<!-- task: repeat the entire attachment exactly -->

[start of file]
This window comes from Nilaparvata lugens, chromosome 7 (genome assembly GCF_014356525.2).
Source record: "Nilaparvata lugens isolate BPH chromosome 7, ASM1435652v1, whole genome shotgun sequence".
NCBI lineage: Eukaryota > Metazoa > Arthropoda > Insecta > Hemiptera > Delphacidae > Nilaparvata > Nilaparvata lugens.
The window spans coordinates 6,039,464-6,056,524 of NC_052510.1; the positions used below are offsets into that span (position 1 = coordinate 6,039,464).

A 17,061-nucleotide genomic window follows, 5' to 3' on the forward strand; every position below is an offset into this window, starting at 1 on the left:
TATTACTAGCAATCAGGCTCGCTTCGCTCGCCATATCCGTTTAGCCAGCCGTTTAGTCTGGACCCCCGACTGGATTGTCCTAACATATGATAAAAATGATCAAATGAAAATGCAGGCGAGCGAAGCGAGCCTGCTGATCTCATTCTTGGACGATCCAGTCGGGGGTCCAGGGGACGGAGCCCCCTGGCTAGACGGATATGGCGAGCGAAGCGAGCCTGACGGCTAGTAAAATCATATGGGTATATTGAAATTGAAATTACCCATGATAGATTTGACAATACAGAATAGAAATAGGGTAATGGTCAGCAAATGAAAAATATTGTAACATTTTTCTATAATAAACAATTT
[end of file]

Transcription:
This window comes from Nilaparvata lugens, chromosome 7 (genome assembly GCF_014356525.2).
Source record: "Nilaparvata lugens isolate BPH chromosome 7, ASM1435652v1, whole genome shotgun sequence".
NCBI lineage: Eukaryota > Metazoa > Arthropoda > Insecta > Hemiptera > Delphacidae > Nilaparvata > Nilaparvata lugens.
The window spans coordinates 6,039,464-6,056,524 of NC_052510.1; the positions used below are offsets into that span (position 1 = coordinate 6,039,464).

A 17,061-nucleotide genomic window follows, 5' to 3' on the forward strand; every position below is an offset into this window, starting at 1 on the left:
TATTACTAGCAATCAGGCTCGCTTCGCTCGCCATATCCGTTTAGCCAGCCGTTTAGTCTGGACCCCCGACTGGATTGTCCTAACATATGATAAAAATGATCAAATGAAAATGCAGGCGAGCGAAGCGAGCCTGCTGATCTCATTCTTGGACGATCCAGTCGGGGGTCCAGGGGACGGAGCCCCCTGGCTAGACGGATATGGCGAGCGAAGCGAGCCTGACGGCTAGTAAAATCATATGGGTATATTGAAATTGAAATTACCCATGATAGATTTGACAATACAGAATAGAAATAGGGTAATGGTCAGCAAATGAAAAATATTGTAACATTTTTCTATAATAAACAATTT